December 13, 2007
ASPEN ” On powder days, I don’t ski nicely with others. In fact, I don’t ski with them at all. I usually try to avoid making any solid plans other than agreeing upon the same hill. And often, I don’t even do that. I worry about them slowing me down, or worse … me slowing them down. Powder is far too precious.
This past weekend was no different. Saturday night, I made tentative plans.
“Yeah,” I agreed. “Skiing sounds good. … Aspen?”
But Sunday morning came and I went to Highlands instead. The bowl and the steeps called.
I got into the nonexistent lift line at 8:40 am ” 20 minutes before opening, and once on the mountain, I skied laps on Steeplechase until ski patrol flipped the sign for the bowl ” “Open.” I beelined it, hungry for a taste of fresh, eager for the first lap of the season.
Reaching the top, I soaked in the blue bird view and allowed myself to recover a bit before diving in.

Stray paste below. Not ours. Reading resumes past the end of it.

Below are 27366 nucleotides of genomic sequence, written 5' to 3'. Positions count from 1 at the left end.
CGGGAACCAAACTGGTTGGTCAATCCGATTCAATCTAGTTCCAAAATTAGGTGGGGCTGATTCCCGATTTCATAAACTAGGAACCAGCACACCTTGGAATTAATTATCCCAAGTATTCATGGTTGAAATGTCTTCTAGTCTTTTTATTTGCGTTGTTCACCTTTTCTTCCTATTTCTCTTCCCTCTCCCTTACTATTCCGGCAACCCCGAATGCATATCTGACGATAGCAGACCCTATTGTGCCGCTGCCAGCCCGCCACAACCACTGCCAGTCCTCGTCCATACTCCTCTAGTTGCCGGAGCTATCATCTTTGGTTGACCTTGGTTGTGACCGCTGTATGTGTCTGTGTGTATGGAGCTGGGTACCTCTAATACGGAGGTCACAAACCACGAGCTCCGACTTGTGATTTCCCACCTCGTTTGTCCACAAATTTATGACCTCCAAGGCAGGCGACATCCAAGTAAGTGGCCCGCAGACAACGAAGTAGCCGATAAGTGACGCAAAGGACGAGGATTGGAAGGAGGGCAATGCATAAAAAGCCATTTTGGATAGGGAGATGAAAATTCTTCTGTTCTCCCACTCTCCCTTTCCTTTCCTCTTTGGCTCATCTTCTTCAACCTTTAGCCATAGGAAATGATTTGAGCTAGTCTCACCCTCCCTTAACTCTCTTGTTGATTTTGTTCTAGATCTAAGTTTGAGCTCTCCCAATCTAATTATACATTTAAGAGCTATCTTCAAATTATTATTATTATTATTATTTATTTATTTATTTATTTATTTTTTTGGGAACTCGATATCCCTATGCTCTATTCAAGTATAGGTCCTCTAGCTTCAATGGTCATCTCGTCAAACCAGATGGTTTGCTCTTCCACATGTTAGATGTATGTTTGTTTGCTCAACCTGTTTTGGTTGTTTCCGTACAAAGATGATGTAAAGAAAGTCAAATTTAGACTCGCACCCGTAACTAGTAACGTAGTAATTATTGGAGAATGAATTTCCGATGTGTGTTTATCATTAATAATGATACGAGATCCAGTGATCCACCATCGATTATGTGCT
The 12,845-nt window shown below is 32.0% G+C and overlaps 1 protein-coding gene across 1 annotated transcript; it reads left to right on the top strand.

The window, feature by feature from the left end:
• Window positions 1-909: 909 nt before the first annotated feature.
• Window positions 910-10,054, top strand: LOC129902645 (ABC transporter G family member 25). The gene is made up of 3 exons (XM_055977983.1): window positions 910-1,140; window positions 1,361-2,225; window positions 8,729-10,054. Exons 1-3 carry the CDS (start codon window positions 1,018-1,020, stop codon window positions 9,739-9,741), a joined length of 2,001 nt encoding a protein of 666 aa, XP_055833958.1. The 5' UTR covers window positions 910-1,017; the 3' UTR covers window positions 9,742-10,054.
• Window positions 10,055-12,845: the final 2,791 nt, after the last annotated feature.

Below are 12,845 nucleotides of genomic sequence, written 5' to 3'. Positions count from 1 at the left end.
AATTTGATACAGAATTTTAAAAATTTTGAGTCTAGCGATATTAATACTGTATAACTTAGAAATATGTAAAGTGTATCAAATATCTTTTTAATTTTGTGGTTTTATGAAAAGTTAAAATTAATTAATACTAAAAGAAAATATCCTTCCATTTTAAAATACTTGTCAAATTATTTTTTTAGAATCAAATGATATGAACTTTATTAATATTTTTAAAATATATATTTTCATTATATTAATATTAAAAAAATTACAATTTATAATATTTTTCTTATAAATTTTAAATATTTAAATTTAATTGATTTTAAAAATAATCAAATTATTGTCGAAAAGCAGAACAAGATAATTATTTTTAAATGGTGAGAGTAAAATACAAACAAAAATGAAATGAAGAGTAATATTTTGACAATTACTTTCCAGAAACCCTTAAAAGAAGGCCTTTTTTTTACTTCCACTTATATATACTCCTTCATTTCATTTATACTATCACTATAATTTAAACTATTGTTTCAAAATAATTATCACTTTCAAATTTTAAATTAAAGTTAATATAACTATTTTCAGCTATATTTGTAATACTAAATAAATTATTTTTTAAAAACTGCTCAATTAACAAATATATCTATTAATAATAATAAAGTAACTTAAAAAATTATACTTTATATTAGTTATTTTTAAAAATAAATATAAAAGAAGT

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Startled, I looked in the direction of the voice. There stood two friends.
“Want to ski it with us?”
Caught. It is hard to refuse invitations face-to-face ” even on a powder day. Together we dropped into the G-zones, and it turned into one of the best ski days. Great snow, great company, and the pace was just about right.
Those two buddies just might have transformed my powder-day lifestyle. Perhaps, I’ll begin to ski nicely with others ” even on a powder day.
The avalanche danger in the Aspen zone is considerable on west, northwest, north, northeast, and east aspects near and above treeline, according to the Colorado Avalanche Information Center. There is new windloading on the top of the snowpack and weak, old facets on the bottom.
The danger is moderate on those aspects below treeline, where unstable slabs are possible in steep terrain, says the CAIC in its Thursday report. On southeast, south, and southwest aspects the danger is moderate above treeline, and low near and below treeline.
The CAIC website: http://avalanche.state.co.us/